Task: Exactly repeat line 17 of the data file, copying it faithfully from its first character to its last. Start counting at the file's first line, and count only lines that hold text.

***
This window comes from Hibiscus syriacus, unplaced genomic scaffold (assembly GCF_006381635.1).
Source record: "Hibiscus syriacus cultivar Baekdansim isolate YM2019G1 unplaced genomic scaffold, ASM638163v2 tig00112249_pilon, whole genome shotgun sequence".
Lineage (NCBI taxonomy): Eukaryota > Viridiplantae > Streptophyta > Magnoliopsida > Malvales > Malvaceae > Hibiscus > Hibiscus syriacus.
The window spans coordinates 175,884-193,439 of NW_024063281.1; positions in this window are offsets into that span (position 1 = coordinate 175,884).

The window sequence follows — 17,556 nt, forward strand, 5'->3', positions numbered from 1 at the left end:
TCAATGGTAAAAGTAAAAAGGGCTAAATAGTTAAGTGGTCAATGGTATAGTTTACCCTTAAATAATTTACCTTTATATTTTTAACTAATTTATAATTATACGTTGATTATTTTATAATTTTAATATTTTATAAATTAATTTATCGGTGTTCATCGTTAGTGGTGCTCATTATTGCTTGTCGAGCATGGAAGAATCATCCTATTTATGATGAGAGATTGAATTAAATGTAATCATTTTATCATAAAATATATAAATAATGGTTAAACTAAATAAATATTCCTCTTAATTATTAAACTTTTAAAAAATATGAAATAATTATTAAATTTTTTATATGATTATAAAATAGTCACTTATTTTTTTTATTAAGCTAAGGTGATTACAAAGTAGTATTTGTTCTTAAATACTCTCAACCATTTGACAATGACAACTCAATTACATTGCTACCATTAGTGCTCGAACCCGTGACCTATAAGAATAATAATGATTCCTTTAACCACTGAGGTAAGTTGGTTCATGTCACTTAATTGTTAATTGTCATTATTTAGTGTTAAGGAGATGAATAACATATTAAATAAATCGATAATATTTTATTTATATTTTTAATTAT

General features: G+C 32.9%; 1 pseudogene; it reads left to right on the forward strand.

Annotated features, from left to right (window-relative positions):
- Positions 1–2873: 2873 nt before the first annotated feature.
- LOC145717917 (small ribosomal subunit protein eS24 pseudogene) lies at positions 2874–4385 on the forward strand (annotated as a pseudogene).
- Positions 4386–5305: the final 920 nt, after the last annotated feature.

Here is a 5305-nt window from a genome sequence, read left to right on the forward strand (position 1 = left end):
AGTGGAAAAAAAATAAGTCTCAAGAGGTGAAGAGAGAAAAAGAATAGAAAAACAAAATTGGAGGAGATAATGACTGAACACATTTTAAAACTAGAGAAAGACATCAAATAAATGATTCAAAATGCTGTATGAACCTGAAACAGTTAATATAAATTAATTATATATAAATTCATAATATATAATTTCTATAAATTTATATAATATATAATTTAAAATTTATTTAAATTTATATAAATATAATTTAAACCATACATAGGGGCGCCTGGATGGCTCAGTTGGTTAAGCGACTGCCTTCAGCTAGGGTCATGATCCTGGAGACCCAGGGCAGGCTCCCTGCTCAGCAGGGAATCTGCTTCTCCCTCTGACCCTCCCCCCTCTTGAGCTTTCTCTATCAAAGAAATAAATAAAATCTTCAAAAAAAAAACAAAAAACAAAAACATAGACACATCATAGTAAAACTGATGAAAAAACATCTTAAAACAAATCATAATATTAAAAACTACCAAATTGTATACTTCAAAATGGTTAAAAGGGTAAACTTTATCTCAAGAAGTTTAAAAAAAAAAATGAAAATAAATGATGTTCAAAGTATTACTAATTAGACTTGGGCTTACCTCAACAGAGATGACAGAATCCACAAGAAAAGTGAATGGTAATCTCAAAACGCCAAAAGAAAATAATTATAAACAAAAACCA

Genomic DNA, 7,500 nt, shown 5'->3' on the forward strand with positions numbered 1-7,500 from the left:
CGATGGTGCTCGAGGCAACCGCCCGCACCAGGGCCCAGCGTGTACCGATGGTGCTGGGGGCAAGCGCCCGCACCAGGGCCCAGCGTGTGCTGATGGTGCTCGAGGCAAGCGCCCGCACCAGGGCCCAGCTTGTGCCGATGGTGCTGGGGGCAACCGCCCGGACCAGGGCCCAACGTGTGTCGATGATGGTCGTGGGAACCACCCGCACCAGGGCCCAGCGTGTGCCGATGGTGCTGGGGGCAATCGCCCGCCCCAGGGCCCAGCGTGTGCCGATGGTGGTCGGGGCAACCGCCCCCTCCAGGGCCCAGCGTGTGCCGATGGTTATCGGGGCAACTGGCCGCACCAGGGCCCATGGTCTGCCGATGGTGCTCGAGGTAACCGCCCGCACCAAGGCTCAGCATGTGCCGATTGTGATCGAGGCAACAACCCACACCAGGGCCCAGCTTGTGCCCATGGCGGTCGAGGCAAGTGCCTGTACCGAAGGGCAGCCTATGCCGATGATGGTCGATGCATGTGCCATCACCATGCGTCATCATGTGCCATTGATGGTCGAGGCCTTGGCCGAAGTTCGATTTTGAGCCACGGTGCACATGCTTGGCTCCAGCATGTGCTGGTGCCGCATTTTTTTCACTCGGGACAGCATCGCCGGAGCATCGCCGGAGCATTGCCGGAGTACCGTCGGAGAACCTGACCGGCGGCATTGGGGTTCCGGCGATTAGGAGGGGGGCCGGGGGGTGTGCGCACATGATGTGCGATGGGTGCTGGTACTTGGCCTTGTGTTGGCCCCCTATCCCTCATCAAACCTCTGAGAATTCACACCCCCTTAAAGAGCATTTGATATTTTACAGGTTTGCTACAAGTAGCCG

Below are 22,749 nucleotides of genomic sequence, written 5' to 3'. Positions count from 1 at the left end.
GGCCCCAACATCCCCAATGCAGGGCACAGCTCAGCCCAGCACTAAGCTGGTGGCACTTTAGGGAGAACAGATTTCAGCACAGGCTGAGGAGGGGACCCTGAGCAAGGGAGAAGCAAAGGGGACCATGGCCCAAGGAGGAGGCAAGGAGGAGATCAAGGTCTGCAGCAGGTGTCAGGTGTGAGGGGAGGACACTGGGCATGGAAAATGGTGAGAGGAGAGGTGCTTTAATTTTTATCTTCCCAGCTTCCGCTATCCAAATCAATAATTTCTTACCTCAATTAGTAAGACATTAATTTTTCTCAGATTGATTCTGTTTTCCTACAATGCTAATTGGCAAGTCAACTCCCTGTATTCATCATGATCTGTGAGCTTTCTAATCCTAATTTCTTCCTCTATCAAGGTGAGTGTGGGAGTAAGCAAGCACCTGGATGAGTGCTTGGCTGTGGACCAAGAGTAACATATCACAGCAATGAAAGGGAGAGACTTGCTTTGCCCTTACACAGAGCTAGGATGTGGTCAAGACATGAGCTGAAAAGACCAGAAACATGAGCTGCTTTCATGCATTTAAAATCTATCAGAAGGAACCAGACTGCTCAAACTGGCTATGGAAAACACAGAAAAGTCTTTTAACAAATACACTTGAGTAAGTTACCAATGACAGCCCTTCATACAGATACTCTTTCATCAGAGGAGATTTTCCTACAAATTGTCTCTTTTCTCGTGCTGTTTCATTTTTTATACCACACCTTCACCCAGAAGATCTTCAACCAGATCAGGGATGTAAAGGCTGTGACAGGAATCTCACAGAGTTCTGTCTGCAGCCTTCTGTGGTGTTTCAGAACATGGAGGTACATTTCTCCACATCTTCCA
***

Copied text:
GGCCCCAACATCCCCAATGCAGGGCACAGCTCAGCCCAGCACTAAGCTGGTGGCACTTTAGGGAGAACAGATTTCAGCACAGGCTGAGGAGGGGACCCTGAGCAAGGGAGAAGCAAAGGGGACCATGGCCCAAGGAGGAGGCAAGGAGGAGATCAAGGTCTGCAGCAGGTGTCAGGTGTGAGGGGAGGACACTGGGCATGGAAAATGGTGAGAGGAGAGGTGCTTTAATTTTTATCTTCCCAGCTTCCGCTATCCAAATCAATAATTTCTTACCTCAATTAGTAAGACATTAATTTTTCTCAGATTGATTCTGTTTTCCTACAATGCTAATTGGCAAGTCAACTCCCTGTATTCATCATGATCTGTGAGCTTTCTAATCCTAATTTCTTCCTCTATCAAGGTGAGTGTGGGAGTAAGCAAGCACCTGGATGAGTGCTTGGCTGTGGACCAAGAGTAACATATCACAGCAATGAAAGGGAGAGACTTGCTTTGCCCTTACACAGAGCTAGGATGTGGTCAAGACATGAGCTGAAAAGACCAGAAACATGAGCTGCTTTCATGCATTTAAAATCTATCAGAAGGAACCAGACTGCTCAAACTGGCTATGGAAAACACAGAAAAGTCTTTTAACAAATACACTTGAGTAAGTTACCAATGACAGCCCTTCATACAGATACTCTTTCATCAGAGGAGATTTTCCTACAAATTGTCTCTTTTCTCGTGCTGTTTCATTTTTTATACCACACCTTCACCCAGAAGATCTTCAACCAGATCAGGGATGTAAAGGCTGTGACAGGAATCTCACAGAGTTCTGTCTGCAGCCTTCTGTGGTGTTTCAGAACATGGAGGTACATTTCTCCACATCTTCCA